ERP Implementation Failure at Revlon
| Case Code: ITSY116
Case Length: 13 Pages
Pub Date: 2020
Teaching Note: Available
| Price: Rs.400
Organization : Revlon, Inc.
Industry :Cosmetics & Toiletries
Countries : United States
Themes: Enterprise Resource Planning/ Management of Information Systems / ERP Failure/Change & Risk Management in ERP implementation
Abstract Case Intro 1 Case Intro 2 Excerpts
Restructuring at Revlon
In June 2016, Revlon acquired Elizabeth Arden, Inc. for US$870 million, less than six months after its largest shareholder, Perelman, was contemplating seeking strategic alternatives for Revlon so that the company could compete better with deep-pocketed rivals such as Estée Lauder and L’Oreal SA . The acquisition was touted as an attempt to revive both the ailing beauty companies. In the fourth quarter ended June 30, 2015, Elizabeth Arden reported a net loss of US$108.7 million compared to US$155.9 million during the corresponding period of the previous year. Net sales fell to US$175.5 million from US$191.7 million. Revlon’s revenues also declined by about 1.5% and its profit fell by 5% in 2015 (See Exhibit I). For the first nine months of 2015, Revlon’s net sales were US$1.39 billion, a 3% year-on-year decline. The company’s net income declined by 18% during the same period to US$31.3 million. Though a significant part of this drop was attributed to fluctuations in foreign currency, Revlon’s performance in both the professional and consumer segments was not very strong..
As part of the restructuring, Revlon found itself needing to integrate its processes across business units. Both the brands decided to streamline their operations and integrate their ERP. Elizabeth Arden was an early adopter of Oracle Fusion Applications while Revlon ran on Microsoft Dynamics AX . As most of Revlon’s acquired brands ran on SAP, the company decided to migrate to a new ERP model SAP S/4HANA (See Exhibit II)..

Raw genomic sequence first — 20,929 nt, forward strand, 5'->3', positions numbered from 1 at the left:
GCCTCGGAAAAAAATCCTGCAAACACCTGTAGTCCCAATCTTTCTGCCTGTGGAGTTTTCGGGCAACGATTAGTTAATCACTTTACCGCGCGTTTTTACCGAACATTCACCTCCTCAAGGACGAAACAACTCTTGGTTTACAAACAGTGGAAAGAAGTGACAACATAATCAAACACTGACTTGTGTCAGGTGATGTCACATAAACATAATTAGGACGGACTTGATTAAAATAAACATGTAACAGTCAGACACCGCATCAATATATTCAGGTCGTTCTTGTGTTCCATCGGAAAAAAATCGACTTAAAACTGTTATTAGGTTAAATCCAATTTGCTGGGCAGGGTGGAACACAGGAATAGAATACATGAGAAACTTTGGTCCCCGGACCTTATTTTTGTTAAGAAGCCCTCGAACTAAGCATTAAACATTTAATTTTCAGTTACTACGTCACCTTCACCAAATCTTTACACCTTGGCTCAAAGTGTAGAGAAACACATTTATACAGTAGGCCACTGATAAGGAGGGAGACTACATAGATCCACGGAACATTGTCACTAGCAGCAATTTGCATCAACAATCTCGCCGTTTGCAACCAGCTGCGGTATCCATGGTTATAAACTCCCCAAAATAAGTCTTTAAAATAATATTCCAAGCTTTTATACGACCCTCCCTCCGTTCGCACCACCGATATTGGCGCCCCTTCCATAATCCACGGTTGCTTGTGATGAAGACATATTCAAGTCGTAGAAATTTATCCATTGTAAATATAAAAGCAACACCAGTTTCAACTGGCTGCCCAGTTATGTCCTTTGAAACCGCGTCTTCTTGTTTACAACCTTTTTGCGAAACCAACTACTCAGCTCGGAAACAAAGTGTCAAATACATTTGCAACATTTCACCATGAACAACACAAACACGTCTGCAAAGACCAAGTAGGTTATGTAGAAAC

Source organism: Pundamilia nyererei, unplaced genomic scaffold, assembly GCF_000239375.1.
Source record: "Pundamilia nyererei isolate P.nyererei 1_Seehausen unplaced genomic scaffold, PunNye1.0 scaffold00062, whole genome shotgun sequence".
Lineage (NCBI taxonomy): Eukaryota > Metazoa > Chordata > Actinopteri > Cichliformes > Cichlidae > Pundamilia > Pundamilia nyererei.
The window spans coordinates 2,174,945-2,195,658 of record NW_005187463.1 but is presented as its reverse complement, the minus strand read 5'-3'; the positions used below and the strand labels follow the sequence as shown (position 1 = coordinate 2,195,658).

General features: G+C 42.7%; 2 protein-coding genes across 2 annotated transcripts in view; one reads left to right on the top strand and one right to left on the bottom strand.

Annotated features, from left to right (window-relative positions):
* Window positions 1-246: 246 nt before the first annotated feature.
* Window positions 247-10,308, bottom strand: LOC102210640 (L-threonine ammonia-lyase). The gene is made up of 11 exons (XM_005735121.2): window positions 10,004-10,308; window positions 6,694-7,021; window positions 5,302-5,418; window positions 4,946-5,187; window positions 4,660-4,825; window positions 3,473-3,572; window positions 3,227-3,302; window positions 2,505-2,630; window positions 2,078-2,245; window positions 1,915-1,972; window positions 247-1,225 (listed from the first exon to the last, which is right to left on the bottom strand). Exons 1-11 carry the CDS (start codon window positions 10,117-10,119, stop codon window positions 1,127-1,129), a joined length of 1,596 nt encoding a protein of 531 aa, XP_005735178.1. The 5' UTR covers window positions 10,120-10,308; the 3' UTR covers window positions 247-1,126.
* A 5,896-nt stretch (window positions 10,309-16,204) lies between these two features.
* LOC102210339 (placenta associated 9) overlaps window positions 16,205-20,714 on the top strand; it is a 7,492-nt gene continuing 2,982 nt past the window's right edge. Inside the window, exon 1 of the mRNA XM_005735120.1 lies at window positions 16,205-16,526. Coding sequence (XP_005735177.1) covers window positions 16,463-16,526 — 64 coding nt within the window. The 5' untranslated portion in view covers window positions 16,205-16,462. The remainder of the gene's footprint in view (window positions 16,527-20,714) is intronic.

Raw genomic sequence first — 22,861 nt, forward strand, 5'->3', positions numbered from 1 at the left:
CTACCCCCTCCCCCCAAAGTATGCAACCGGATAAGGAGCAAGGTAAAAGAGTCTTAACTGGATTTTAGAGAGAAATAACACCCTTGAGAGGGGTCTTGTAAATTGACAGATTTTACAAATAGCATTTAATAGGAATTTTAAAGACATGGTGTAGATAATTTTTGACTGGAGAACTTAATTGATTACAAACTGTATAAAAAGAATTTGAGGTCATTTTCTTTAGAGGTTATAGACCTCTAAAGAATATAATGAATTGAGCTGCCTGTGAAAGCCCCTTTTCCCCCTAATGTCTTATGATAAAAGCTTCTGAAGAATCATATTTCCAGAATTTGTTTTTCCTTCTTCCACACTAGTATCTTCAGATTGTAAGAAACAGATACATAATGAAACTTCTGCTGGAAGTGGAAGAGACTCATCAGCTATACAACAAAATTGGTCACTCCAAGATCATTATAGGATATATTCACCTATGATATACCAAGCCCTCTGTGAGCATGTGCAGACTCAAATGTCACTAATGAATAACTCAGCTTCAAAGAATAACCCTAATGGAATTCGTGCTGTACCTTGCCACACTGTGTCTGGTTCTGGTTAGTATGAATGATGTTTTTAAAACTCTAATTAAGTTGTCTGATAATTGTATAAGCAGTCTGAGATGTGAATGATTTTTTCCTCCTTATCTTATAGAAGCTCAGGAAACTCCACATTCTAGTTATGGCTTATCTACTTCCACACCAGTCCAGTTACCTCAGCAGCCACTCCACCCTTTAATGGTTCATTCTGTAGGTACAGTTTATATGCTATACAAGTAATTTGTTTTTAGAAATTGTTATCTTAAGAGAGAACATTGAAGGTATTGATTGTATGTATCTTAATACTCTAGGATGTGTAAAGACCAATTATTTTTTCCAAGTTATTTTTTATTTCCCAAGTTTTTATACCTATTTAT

ERP Implementation Failure
Revlon implemented the new ERP SAP S/4 HANA at its manufacturing plant in Oxford, Northern Carolina, to integrate the planning processes of deliveries, search for suppliers, production, and distribution and also financial transactions. Unfortunately, things took a wrong turn there...
The ERP changeover proved disastrous for Revlon. The new ERP system disrupted the company’s business operations and cu stomer service levels and had an adverse effect on its business, prospects, results of operations, financial condition, and cash flows. Reportedly, the introduction of the new system increased demands on its management team and staff, which diverted focus from other corporate priorities..
The Road Ahead
In March 2019, Revlon’s CFO Dolan said that the SAP ERP issues had been resolved and that the Oxford plant was up and running in normal mode. She said that the company had developed a robust service recovery plan and a remediation plan to address the issue and would continue to enhance its internal control environment going forward..
Exhibit I: Revlon: Statement of Operations
Exhibit II: Microsoft Dynamics 365 Finance and Operations vs SAP S/4 HANA
Exhibit III: Revlon: Segment Profit and Operating Losses
Exhibit IV: Revlon Key Financials
Exhibit V: Revlon’s Revenue Growth (2016-2019)
Exhibit VI: Revlon’s ERP Remediation Plan
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